Eric Schmidt is the former CEO of Google and currently serves as its chairman.
He was originally brought in as the “adult supervision” for founders Sergey Brin and Larry Page, but, as one of the most vocal senior executives at Google, he’s also said some pretty controversial, provocative, or bizarre things over the years.
We’ve rounded up a sample of some of his weirdest quotes.
On privacy: 'If you have something that you don't want anyone to know, maybe you shouldn't be doing it in the first place.'
On Google's famous 'Don't Be Evil' rule: 'When I showed up, I thought this was the stupidest rule ever, because there's no book about evil except maybe, you know, the Bible or something.'
On what Google can do: 'One day we had a conversation where we figured we could just try and predict the stock market … and then we decided it was illegal. So we stopped doing that.'
On Google's staggering collection of personal info: 'Would you prefer someone else? Is there a government that you would prefer to be in charge of this?'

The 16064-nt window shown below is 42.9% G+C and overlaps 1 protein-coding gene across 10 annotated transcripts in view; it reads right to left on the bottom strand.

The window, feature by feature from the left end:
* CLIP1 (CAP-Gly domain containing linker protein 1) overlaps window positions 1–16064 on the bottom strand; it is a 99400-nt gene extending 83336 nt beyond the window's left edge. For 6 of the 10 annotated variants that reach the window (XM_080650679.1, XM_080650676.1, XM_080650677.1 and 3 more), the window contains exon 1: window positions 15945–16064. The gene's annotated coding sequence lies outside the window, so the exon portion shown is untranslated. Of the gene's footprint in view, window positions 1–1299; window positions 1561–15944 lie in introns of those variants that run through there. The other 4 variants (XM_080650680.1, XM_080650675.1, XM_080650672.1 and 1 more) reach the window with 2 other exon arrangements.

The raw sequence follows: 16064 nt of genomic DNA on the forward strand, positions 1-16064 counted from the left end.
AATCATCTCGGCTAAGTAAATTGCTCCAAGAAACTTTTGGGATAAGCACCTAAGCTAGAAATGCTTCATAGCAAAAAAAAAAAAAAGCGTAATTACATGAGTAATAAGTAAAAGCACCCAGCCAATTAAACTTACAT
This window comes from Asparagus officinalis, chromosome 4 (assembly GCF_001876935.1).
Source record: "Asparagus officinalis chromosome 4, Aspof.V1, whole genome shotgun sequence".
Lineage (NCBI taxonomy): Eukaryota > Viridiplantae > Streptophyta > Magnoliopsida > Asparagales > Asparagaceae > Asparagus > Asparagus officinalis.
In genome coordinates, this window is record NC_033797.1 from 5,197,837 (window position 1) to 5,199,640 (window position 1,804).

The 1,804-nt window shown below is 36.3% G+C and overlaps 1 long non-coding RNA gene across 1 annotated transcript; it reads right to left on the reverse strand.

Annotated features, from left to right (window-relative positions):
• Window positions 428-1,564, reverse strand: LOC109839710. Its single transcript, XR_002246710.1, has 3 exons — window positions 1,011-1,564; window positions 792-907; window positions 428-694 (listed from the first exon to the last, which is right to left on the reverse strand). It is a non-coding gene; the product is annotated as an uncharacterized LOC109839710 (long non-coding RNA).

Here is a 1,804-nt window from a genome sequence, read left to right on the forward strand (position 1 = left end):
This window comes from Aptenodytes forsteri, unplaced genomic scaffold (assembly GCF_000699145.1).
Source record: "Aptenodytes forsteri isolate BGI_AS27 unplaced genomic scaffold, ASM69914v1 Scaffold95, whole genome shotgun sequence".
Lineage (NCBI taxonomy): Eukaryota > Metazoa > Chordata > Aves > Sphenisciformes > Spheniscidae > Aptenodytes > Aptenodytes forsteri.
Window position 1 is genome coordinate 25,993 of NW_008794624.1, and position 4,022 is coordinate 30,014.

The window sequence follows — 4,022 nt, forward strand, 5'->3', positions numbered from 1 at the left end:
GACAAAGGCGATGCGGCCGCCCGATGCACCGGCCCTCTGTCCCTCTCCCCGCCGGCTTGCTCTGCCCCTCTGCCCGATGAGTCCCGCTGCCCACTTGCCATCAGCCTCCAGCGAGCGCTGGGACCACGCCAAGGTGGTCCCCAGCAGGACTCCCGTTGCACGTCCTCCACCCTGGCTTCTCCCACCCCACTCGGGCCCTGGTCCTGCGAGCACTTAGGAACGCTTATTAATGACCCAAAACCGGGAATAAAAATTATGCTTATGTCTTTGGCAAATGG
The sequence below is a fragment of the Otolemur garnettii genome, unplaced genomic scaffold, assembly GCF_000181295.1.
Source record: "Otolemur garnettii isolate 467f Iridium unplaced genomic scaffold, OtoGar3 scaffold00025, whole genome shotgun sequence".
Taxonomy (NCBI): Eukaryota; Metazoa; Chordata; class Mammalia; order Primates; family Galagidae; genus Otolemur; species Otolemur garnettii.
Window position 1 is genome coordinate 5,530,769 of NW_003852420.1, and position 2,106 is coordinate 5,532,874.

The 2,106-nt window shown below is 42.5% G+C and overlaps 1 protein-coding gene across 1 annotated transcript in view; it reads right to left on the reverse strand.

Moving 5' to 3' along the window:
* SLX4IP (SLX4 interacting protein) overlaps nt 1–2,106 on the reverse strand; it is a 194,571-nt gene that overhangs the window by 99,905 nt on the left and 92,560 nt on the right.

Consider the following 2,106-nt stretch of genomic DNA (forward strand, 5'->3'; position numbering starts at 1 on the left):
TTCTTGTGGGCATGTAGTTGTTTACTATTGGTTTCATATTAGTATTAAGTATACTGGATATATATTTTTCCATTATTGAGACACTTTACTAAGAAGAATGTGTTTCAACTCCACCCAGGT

On getting caught on Google Street View: 'With Street View, we drive by exactly once, so you can just move.'
On Google searches: 'I actually think most people don't want Google to answer their questions. They want Google to tell them what they should be doing next.'
On what people want: 'Brands are the solution, not the problem. Brands are how you sort out the cesspool. … Brand affinity is clearly hard wired. It is so fundamental to human existence that it's not going away. It must have a genetic component.'
On the future of individual targeting: 'The technology will be so good it will be very hard for people to watch or consume something that has not in some sense been tailored for them.'
On uses for Google Glass: 'There's obviously issues, shall we say, of appropriateness of how people are going to use these things. There's a right time to have Google Glass on, and there's a right time to have it off, if you take my drift.'
On the NSA: 'There's been spying for years, there's been surveillance for years, and so forth, I'm not going to pass judgement on that, it's the nature of our society.'
On the global warming 'fact problem': 'The media gets confused because they don't believe in facts, and public policy people get confused because they don't believe in innovation.'
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